Part of my daily job involves getting dirty at the assembler level, generally to debug segfaults, FPE, deadlocks and similar stuff. It's a fascinating challenge which makes me feel extremely powerful and in control of the hard, low-level technicalities of the OS, libraries and hardware I use. Most of my effort, however, would be impossible without a few tools I learned to appreciate and love through hours of solid dependency. I'm posting them here, and while the list is certainly not exhaustive, it's a starting kit for the hardcore debugger.
This nifty utility converts C++ mangled symbols into the unmangled form. A simple example is the following
$ c++filt _ZNK3MPI4File19Get_position_sharedEv MPI::File::Get_position_shared() const
More complex symbols can become unreadable in the mangled form, especially when they arise from template instantiation. A quick pass with
c++filt will make everything much clearer.
Another nifty utility in the Linux arsenal, this easy program reports the VM layout of a running process.
$ pmap 21102 21102: cat 0000000000400000 44K r-x-- /bin/cat 000000000060a000 4K r---- /bin/cat 000000000060b000 4K rw--- /bin/cat 0000000001969000 132K rw--- [ anon ] 00007f3b98aa9000 7068K r---- /usr/lib/locale/locale-archive 00007f3b99190000 1748K r-x-- /lib/x86_64-linux-gnu/libc-2.15.so 00007f3b99345000 2048K ----- /lib/x86_64-linux-gnu/libc-2.15.so 00007f3b99545000 16K r---- /lib/x86_64-linux-gnu/libc-2.15.so 00007f3b99549000 8K rw--- /lib/x86_64-linux-gnu/libc-2.15.so 00007f3b9954b000 20K rw--- [ anon ] 00007f3b99550000 136K r-x-- /lib/x86_64-linux-gnu/ld-2.15.so 00007f3b99749000 12K rw--- [ anon ] 00007f3b99770000 8K rw--- [ anon ] 00007f3b99772000 4K r---- /lib/x86_64-linux-gnu/ld-2.15.so 00007f3b99773000 8K rw--- /lib/x86_64-linux-gnu/ld-2.15.so 00007fff18ae9000 136K rw--- [ stack ] 00007fff18bff000 4K r-x-- [ anon ] ffffffffff600000 4K r-x-- [ anon ] total 11404K
To achieve the same with a post-mortem core file, the gdb commands "info files" and "maintenance info sections" are your friends. When running, "info proc mappings" can achieve the same.
lddtree is like
ldd, but it traverses the full hierarchy, building a tree diagram of all dependencies. It is available on Ubuntu in the package pax-utils.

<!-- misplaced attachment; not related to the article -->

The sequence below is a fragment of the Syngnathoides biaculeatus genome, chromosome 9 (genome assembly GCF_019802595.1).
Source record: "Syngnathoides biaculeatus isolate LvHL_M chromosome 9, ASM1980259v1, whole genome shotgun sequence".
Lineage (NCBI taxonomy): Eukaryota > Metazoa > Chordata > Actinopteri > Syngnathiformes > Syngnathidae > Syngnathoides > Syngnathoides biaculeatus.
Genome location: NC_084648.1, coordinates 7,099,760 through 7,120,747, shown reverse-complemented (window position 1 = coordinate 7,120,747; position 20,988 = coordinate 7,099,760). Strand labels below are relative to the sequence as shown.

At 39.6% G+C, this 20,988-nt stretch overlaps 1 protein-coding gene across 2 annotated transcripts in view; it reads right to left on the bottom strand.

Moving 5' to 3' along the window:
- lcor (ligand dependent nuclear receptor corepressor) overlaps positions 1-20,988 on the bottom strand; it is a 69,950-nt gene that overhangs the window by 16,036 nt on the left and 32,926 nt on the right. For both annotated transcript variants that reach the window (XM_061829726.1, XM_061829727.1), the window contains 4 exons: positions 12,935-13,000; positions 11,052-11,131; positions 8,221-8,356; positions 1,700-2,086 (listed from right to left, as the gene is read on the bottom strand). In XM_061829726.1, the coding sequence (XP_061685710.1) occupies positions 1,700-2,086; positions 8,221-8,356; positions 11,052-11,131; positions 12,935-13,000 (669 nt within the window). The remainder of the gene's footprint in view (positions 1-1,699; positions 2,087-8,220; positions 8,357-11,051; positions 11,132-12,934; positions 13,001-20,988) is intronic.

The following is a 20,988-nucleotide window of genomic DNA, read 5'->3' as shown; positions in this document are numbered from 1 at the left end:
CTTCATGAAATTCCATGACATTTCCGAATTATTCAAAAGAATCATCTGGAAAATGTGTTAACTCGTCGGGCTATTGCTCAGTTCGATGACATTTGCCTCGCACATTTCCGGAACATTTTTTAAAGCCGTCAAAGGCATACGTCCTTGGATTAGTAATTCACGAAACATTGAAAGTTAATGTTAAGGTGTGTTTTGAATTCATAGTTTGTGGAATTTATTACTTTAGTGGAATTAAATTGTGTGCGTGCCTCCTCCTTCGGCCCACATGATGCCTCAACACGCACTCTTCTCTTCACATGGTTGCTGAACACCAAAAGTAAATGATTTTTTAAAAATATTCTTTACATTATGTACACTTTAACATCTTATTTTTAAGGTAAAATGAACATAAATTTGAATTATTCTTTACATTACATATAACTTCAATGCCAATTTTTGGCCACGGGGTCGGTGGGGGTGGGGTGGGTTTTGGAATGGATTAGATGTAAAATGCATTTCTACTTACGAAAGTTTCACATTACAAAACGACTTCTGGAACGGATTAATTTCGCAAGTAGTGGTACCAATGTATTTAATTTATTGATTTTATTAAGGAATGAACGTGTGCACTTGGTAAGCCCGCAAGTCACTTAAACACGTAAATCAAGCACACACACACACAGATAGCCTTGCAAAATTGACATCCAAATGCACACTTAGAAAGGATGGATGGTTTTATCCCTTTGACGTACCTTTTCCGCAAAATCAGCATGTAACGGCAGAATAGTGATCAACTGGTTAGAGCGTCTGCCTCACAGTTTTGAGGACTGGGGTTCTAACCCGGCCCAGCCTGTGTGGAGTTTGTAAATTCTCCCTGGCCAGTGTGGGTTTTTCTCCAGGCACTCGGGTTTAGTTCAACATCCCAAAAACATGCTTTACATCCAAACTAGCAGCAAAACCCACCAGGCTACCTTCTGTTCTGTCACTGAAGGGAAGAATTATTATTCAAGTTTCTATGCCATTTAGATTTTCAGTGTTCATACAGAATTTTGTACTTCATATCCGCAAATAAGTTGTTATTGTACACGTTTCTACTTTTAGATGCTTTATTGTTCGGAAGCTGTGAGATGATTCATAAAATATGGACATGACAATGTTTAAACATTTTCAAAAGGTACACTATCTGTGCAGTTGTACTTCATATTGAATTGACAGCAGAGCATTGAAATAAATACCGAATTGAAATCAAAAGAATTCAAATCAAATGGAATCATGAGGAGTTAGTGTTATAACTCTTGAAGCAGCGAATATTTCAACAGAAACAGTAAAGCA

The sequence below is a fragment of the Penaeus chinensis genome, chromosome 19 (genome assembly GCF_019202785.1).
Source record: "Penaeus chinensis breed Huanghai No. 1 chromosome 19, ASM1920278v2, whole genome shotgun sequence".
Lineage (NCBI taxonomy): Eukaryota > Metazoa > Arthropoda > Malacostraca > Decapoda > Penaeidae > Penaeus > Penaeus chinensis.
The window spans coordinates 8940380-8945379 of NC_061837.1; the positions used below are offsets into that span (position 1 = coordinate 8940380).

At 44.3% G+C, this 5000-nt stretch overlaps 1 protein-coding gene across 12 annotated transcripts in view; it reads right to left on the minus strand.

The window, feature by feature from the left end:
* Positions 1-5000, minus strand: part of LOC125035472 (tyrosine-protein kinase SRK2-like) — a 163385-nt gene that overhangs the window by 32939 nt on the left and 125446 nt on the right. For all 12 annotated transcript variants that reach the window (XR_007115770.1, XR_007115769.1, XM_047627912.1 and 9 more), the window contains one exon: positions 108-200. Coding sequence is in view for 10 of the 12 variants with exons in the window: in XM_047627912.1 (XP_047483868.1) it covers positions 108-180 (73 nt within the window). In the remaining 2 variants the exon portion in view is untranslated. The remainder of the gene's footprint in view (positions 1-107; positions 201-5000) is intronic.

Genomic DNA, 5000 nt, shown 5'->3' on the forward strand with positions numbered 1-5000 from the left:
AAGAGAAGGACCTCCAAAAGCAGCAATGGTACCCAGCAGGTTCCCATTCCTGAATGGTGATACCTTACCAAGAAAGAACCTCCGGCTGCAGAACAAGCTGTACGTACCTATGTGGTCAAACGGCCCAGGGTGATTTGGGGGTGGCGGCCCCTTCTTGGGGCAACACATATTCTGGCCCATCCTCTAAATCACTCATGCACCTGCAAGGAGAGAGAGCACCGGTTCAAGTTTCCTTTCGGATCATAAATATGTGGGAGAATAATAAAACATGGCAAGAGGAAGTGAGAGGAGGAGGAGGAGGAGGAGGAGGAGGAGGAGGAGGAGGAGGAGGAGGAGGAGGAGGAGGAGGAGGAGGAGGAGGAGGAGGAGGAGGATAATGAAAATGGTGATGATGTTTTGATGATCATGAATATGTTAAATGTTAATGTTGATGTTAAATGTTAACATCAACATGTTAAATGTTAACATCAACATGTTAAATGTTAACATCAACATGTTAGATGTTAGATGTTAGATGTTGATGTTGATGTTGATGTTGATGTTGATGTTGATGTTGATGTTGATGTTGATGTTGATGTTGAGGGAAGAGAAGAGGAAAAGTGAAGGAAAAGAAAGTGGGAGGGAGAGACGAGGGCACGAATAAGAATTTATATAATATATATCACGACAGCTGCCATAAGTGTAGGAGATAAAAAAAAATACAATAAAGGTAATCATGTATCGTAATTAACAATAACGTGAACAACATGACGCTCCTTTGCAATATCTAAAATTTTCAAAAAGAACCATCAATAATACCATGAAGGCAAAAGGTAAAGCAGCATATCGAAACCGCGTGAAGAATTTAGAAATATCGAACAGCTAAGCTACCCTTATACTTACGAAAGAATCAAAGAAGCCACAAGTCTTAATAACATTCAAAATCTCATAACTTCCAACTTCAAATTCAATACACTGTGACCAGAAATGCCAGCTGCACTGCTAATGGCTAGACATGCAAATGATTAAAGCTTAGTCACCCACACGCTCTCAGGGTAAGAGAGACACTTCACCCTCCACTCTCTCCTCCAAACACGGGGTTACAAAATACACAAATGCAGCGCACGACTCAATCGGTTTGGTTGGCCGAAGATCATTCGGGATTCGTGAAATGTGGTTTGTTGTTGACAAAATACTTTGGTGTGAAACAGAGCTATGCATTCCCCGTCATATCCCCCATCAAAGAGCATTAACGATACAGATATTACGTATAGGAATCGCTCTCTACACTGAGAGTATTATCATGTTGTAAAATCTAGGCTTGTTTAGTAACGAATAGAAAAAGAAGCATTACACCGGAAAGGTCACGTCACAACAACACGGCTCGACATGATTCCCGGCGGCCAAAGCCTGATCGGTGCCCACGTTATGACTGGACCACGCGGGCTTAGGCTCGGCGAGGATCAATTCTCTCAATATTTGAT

$ lddtree /bin/ls ls => /bin/ls (interpreter => /lib64/ld-linux-x86-64.so.2) libselinux.so.1 => /lib/i386-linux-gnu/libselinux.so.1 libdl.so.2 => /lib/i386-linux-gnu/libdl.so.2 ld-linux.so.2 => /lib/i386-linux-gnu/ld-linux.so.2 librt.so.1 => /lib/i386-linux-gnu/librt.so.1 libpthread.so.0 => /lib/i386-linux-gnu/libpthread.so.0 libacl.so.1 => /lib/x86_64-linux-gnu/libacl.so.1 libattr.so.1 => /lib/x86_64-linux-gnu/libattr.so.1 libc.so.6 => /lib/i386-linux-gnu/libc.so.6
I am not a Windows person, but I build and debug on it rather often. With time, I gathered a few essential tools to understand the source of your problems during build, deployment and execution.
Reports events of different nature from all the processes in your system, such as disk access, registry access, and so on. I found this utility fundamental to track a strange crash that occurred in a third party closed-source library. The problem turned out to be an attempt to write to a directory that was not writable. From the website:
Process Monitor is an advanced monitoring tool for Windows that shows real-time file system, Registry and process/thread activity. It combines the features of two legacy Sysinternals utilities, Filemon and Regmon, and adds an extensive list of enhancements including rich and non-destructive filtering, comprehensive event properties such session IDs and user names, reliable process information, full thread stacks with integrated symbol support for each operation, simultaneous logging to a file, and much more. Its uniquely powerful features will make Process Monitor a core utility in your system troubleshooting and malware hunting toolkit.
An equivalent of
fuser on Linux. From the website:
Ever wondered which program has a particular file or directory open? Now you can find out. Process Explorer shows you information about which handles and DLLs processes have opened or loaded.
Extremely useful tool to see the Virtual Memory layout. It is precious to check potential fragmentation scenarios that could lead to invalid allocations.
From the website:
VMMap is a process virtual and physical memory analysis utility. It shows a breakdown of a process's committed virtual memory types as well as the amount of physical memory (working set) assigned by the operating system to those types. Besides graphical representations of memory usage, VMMap also shows summary information and a detailed process memory map.
Performs more or less the task of
lddtree on Linux and
otool on Mac. It's invaluable to figure our which libraries or symbols are unresolved. I soon discovered that Windows is not very verbose when it comes to unresolved dependencies at startup. From the website:
Dependency Walker is a free utility that scans any 32-bit or 64-bit Windows module (exe, dll, ocx, sys, etc.) and builds a hierarchical tree diagram of all dependent modules. For each module found, it lists all the functions that are exported by that module, and which of those functions are actually being called by other modules. Another view displays the minimum set of required files, along with detailed information about each file including a full path to the file, base address, version numbers, machine type, debug information, and more.
Provided on a standard windows 7 installation. Another invaluable tool to understand what's going on in your program, reports error and anomalous conditions that prevent an application to start, and much more.